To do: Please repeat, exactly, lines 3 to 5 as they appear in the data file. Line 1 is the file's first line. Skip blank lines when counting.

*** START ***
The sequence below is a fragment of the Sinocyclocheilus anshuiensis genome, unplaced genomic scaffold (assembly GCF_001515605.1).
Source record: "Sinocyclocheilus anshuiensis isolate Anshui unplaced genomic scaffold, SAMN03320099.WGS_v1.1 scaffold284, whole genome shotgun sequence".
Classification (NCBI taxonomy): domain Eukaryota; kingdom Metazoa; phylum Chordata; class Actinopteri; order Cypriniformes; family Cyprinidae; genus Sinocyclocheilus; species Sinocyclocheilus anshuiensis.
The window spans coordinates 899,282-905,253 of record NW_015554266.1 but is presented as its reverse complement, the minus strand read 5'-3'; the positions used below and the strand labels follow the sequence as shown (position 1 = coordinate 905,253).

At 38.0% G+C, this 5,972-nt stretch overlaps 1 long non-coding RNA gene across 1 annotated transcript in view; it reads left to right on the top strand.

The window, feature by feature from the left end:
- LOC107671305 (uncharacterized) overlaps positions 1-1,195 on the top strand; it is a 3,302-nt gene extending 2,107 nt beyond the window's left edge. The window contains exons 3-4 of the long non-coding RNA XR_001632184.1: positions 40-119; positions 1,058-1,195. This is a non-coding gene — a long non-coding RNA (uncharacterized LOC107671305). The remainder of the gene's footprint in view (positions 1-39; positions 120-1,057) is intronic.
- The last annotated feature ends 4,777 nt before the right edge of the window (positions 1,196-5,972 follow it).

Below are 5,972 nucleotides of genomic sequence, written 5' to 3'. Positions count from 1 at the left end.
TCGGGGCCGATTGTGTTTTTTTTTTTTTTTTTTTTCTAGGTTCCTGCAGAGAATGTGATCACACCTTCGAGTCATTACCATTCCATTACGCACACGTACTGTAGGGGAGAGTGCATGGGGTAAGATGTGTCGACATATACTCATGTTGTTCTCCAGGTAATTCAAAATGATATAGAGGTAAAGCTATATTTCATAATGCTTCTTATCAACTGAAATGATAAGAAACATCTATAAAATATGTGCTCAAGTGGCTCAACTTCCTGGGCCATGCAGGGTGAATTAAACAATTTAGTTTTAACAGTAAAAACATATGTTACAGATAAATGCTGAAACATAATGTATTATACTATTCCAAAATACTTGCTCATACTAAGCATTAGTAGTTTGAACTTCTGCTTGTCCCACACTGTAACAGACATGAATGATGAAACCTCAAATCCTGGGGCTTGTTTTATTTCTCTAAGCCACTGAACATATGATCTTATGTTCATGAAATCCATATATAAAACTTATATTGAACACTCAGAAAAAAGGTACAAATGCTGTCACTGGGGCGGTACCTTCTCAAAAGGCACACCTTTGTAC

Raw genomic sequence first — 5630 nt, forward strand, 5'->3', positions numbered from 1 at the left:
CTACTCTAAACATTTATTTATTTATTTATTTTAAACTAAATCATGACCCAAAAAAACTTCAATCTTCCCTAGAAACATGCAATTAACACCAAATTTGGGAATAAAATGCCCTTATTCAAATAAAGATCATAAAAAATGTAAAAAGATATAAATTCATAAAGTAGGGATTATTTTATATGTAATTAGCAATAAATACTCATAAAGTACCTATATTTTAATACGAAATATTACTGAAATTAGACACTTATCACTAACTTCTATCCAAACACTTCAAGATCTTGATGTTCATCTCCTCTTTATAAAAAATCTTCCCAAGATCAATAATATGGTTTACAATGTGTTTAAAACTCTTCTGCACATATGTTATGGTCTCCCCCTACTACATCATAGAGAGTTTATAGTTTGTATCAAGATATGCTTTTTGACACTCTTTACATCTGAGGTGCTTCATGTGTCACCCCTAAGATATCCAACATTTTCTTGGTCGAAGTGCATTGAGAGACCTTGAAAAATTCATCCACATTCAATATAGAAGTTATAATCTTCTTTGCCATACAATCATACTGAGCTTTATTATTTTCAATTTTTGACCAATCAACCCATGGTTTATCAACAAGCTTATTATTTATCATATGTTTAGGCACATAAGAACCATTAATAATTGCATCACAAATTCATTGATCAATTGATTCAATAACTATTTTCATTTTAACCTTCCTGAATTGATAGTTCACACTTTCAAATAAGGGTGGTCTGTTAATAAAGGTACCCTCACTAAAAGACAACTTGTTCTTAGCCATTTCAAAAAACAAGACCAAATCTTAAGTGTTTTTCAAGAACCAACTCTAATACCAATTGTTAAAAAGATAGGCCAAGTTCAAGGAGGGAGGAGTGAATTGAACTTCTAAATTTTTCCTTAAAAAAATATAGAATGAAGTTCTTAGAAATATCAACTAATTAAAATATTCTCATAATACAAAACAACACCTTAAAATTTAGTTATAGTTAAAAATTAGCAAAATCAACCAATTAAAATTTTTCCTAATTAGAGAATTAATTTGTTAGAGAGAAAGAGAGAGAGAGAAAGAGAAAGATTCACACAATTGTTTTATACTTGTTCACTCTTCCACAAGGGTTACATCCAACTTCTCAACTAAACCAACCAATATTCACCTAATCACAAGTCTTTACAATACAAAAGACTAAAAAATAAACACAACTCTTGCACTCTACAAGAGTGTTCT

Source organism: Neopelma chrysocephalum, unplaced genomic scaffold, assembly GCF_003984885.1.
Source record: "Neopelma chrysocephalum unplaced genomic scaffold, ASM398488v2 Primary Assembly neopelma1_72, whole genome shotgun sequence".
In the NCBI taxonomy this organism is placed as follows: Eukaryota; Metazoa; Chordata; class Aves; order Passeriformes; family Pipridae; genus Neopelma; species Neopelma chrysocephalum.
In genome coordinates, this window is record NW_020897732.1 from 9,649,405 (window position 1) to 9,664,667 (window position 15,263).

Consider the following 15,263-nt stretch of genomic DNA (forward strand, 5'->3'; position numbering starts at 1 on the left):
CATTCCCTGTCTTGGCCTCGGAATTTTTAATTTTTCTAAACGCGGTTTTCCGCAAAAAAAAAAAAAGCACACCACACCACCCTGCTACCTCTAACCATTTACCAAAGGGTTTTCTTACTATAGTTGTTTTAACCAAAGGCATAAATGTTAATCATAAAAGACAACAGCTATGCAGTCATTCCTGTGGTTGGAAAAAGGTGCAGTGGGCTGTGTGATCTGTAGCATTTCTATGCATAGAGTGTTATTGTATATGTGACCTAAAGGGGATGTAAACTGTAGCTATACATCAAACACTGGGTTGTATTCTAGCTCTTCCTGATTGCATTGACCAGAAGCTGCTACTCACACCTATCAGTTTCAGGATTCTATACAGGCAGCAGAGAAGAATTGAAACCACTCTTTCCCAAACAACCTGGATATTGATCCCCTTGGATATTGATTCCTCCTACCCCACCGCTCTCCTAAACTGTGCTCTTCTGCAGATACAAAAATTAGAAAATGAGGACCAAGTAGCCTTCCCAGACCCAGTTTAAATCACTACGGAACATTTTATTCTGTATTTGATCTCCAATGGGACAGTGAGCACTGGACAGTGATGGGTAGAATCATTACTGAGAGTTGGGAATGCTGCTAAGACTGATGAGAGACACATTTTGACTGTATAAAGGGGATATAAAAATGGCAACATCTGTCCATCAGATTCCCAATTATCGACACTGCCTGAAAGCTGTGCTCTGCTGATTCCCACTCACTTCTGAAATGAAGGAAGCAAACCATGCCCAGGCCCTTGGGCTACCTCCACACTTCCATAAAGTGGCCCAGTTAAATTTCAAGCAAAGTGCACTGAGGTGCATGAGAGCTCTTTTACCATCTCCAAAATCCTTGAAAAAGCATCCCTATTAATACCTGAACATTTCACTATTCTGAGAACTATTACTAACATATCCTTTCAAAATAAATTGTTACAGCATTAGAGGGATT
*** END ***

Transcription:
Classification (NCBI taxonomy): domain Eukaryota; kingdom Metazoa; phylum Chordata; class Actinopteri; order Cypriniformes; family Cyprinidae; genus Sinocyclocheilus; species Sinocyclocheilus anshuiensis.
The window spans coordinates 899,282-905,253 of record NW_015554266.1 but is presented as its reverse complement, the minus strand read 5'-3'; the positions used below and the strand labels follow the sequence as shown (position 1 = coordinate 905,253).

At 38.0% G+C, this 5,972-nt stretch overlaps 1 long non-coding RNA gene across 1 annotated transcript in view; it reads left to right on the top strand.